Facebook’s Mark Zuckerberg Vows to Clamp Down on Platform After Privacy Scandal
Facebook CEO Mark Zuckerberg has spoken out finally, breaking his silence on the major privacy scandal linked to Cambridge Analytica, which has sent the social network free falling, losing $60 billion US in market value.
According to Zuckerberg’s timeline of events, the data leak was linked to a personality quiz app created by Cambridge University researcher, Aleksandr Kogan back in 2013. This quiz was installed by roughly 300,000 people who gave their data and friends data to the quiz, providing Kogan with “access to tens of millions of their friends’ data.”
In 2015, The Guardian exposed Kogan and said his data was shared with Cambridge Analytica. Facebook says it banned the developer’s app and was formally reassured from both Kogan and Cambridge Analytical “that they had deleted all improperly acquired data,” with certifications to prove it.
But as we know it, Cambridge Analytica did not delete this information, which Zuckerberg says “This was a breach of trust between Kogan, Cambridge Analytica and Facebook. But it was also a breach of trust between Facebook and the people who share their data with us and expect us to protect it. We need to fix that.”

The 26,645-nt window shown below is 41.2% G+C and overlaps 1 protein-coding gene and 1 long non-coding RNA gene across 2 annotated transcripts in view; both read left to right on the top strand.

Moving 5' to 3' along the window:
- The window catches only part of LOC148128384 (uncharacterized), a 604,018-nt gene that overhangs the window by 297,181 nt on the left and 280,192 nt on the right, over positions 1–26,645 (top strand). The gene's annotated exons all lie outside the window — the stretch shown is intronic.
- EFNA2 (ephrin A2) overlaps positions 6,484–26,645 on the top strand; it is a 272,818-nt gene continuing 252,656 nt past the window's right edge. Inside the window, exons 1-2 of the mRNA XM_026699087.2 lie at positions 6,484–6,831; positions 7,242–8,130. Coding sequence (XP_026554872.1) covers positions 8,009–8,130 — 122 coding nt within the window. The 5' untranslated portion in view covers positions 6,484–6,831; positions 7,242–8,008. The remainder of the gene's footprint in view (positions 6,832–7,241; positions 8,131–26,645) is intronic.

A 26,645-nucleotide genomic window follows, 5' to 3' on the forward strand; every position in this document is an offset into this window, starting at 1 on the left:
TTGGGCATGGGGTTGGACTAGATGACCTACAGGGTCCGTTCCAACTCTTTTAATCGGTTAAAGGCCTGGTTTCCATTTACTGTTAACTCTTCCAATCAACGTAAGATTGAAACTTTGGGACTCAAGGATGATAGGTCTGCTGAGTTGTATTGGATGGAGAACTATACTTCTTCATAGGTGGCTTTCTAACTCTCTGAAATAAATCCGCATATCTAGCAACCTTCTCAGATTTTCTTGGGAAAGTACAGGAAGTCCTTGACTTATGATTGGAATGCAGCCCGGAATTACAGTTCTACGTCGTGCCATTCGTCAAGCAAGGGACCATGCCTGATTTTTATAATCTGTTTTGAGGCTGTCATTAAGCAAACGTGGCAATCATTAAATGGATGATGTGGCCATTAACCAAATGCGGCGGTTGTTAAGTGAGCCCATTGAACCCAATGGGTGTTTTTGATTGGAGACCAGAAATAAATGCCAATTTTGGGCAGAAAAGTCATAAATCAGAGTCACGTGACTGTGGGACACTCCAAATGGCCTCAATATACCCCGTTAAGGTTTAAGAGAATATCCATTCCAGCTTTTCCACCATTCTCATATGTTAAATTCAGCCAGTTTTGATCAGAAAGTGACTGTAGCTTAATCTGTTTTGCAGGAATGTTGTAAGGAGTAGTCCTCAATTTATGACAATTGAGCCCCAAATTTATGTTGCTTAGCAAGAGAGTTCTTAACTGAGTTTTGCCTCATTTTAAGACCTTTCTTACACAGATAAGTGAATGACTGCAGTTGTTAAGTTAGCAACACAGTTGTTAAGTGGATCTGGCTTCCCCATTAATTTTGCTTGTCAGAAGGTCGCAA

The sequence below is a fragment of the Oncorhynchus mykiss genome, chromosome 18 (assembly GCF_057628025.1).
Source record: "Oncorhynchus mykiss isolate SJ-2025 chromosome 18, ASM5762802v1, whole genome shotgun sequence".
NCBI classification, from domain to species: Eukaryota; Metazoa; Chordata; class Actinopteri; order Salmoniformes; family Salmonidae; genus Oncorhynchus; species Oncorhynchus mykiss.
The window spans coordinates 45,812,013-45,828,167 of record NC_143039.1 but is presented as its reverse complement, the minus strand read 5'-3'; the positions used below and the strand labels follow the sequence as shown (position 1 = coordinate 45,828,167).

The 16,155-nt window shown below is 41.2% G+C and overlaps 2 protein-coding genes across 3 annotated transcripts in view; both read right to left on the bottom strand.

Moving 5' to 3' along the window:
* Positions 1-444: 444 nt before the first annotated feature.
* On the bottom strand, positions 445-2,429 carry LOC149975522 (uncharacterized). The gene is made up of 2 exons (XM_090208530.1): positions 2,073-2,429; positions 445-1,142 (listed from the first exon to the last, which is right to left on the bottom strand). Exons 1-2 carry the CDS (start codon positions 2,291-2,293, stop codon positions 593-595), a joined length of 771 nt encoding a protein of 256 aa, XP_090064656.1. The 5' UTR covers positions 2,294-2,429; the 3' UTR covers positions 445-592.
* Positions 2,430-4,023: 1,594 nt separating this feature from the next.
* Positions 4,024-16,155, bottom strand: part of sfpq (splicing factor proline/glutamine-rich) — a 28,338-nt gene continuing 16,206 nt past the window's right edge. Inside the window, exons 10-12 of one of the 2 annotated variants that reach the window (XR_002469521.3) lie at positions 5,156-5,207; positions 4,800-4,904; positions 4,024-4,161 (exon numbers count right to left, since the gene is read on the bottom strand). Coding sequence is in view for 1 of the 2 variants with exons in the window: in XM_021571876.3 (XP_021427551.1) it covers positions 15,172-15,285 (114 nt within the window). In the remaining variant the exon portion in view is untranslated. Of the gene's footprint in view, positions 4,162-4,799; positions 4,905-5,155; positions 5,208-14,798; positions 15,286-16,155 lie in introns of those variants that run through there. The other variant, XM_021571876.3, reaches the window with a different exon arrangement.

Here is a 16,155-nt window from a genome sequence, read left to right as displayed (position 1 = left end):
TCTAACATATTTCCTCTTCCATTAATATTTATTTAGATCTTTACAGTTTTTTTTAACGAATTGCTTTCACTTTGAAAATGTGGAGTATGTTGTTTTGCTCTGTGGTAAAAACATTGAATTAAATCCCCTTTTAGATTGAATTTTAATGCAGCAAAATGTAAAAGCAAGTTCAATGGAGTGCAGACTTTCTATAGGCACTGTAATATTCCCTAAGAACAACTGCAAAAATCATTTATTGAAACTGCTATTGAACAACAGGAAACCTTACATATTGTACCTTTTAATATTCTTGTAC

Some changes coming to Facebook and how it handles developers are coming:
- All apps with access to large amounts of data prior to 2014 will be audited
- Facebook users will be informed if their data was misused
- Access to Facebook data will be disabled for apps unused for the last three months
- Facebook login data to be restricted soon, to only include name, profile photo and email address
Facebook says it will also “Encourage people to manage the apps they use” and expand their bug bounty program, so let people inform the social network if app developers are misusing personal data.
Facebook as a platform for logging into apps should have only had name and Facebook email address as information. For far too long, developers would require users to login and reveal so much profile information, but many took the plunge for the sake of a ‘one-click’ login, to avoid creating yet another email/password combination.
Click here to learn how to remove your private Facebook data, just short of deleting your account (which WhatsApp’s co-founder recommends you do).